If you are considering buying a home, it’s highly likely that you are looking at homes on Zillow. Zillow spends exorbitant amounts on advertising, and their platform is incredibly user-friendly. While Zillow may be great for casually browsing homes, it’s not the best platform when you are seriously contemplating what property to buy.
First it is important to know how Zillow works. The majority of listings appearing on Zillow are syndicated listings from the Boards of REALTORS for that specific area. There are a few other types of listings that appear on Zillow, and I will discuss those later. Real estate agents list homes using their local boards of REALTORS multiple listing service (MLS). Agents are responsible for entering all information about a given property into their MLS, and then are given an option if they would like to syndicate the listing to third party sites such as Zillow.
There are three key components to understand here. First, all information that is eventually appearing on Zillow about a particular home was most likely manually inputted or at least verified by an agent. This leaves room for human error. I have seen homes advertised as 3 bedrooms that are really 2, homes where the square footage is completely wrong, and homes that are really located in one area of town being displayed on the map in an entirely different county. Second, not all listings that are on the MLS are on Zillow. Real Estate Brokerages choose what sites, if any, their agents are allowed to syndicate their listings to, and when imputing each listing, agents are given the choice if they want to syndicate that particular listing to third party sites. Third, syndication takes time. The most common example of this I see is a buyer who is interested in a home they saw on Zillow as an active listing. When they call me about the property I must tell them that the home is actually already under-contract and Zillow is simply behind.
Additionally, all of the information available on the MLS is not syndicated to Zillow. Only a portion of all of the data entered in the MLS is syndicated to Zillow. In the MLS, agents can view documents associated with the property such as important information about the condition of the home, information about improvements, or a property survey. Zillow also doesn’t tell you if the property is located in the flood zone, an important component to consider when looking at purchasing a new home.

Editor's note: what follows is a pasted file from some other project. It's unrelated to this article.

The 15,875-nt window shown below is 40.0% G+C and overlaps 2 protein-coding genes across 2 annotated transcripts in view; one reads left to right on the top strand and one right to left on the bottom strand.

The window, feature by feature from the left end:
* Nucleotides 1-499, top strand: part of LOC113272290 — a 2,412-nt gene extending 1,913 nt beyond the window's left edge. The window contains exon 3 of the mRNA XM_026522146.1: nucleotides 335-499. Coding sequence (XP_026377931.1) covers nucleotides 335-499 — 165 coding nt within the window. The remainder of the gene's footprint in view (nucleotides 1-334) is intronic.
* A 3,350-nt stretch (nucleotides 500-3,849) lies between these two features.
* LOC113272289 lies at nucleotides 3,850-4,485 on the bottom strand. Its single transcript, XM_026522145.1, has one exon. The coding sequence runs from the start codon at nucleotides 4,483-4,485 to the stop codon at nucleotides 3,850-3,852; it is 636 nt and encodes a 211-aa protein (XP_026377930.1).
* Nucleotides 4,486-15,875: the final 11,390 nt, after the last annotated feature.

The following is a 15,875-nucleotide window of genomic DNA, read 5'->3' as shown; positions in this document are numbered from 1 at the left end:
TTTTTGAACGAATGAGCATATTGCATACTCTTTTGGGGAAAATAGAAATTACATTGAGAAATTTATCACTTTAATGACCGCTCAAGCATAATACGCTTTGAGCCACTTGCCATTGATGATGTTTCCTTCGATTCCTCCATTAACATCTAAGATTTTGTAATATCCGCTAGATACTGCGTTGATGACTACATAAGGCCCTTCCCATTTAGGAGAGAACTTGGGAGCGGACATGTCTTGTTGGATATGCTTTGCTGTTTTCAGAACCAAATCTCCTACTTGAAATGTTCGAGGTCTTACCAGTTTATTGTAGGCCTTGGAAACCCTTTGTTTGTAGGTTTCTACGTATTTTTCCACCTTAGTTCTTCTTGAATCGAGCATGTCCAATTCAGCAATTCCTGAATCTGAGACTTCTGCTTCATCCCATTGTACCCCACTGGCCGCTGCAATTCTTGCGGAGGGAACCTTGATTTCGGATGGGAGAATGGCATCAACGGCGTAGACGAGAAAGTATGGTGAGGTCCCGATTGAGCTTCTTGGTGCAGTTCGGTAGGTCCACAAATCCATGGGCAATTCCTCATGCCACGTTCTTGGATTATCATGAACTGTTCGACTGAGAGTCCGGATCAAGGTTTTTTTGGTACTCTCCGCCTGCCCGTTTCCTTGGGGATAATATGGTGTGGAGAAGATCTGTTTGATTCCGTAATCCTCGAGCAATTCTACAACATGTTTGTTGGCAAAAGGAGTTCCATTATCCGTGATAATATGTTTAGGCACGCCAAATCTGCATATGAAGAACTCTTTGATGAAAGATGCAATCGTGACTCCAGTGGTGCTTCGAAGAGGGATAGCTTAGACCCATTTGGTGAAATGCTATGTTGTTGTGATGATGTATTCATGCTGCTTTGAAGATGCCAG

While Zillow does show you some history in regards to the prior sales associated with the property, it doesn’t tell the full story. Not all listing activity is displayed, and it doesn’t necessarily show you when major improvements were made or how a property was actually listed 3 different times in the past year and has still not sold.
Another common occurrence I see is properties that are technically condos being listed as homes. In fact, I see this on the MLS as well. It has become increasingly popular to subdivide lots, and build two homes on one lot and then legally separate the two buildings with a condo regime. You also see stand-alone condo communities where the property is listed as a home. In both of these cases, the property does appear to be a single family residence but is technically a condo. It is important to know when you are looking at a condo because financing options, restrictions, and appreciation will differ from those associated with a true single family home.
The other types of listings you see on Zillow are For Sale By Owner, Make Me Move and Builder Listings. For Sale By Owner and Make Me Move listings are both owner curated listings. While the Make Me Move listings are less definitive (the owner is merely testing the waters to see if they can get a given amount for their home), both listing types tend to be vastly over-priced and may or may not be up to date or contain completely accurate information. With all three of these listing types it is common for them to become forgotten. Owners and builders alike appear to list homes on Zillow and then forget they were there. I have called owners who no longer have any intention of selling, and builders whose property sold months ago but they forgot to take the listing down.
Whether you are looking at homes on Zillow or straight from an agent’s portal to the MLS, you cannot be entirely sure all the data you are being show is 100% accurate. It’s important to have a trusted real estate agent representing you. They will notice when a figure doesn’t look quite right and will perform the necessary due-diligence on your behalf to make sure you are getting what you pay for. Furthermore, they will make sure you don’t waste your time looking at homes that are no longer even listed for sale or that don’t actually meet your criteria.
If you are looking for an all-star agent in the Austin area to make your home buying process as easy as possible, call me today at 512-779-7597 or visitmy websiteto learn more about my buyer representation services.
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"Michelle began working with us while we were still in RI, 12 months before we arrived in TX. Once we were here, she presented a raft of good properties we toured and researched, including a home in Georgetown we ended up buying. Michelle was unfailingly responsive, thorough, and helpful. She was even better during the p&s and closing phases, with wise counsel, grasp of subtleties that would have escaped us, and a strong protectiveness of our interests. She's a superb realtor, more a friend by the end, and we would recommend her highly to anyone searching for a home in central TX."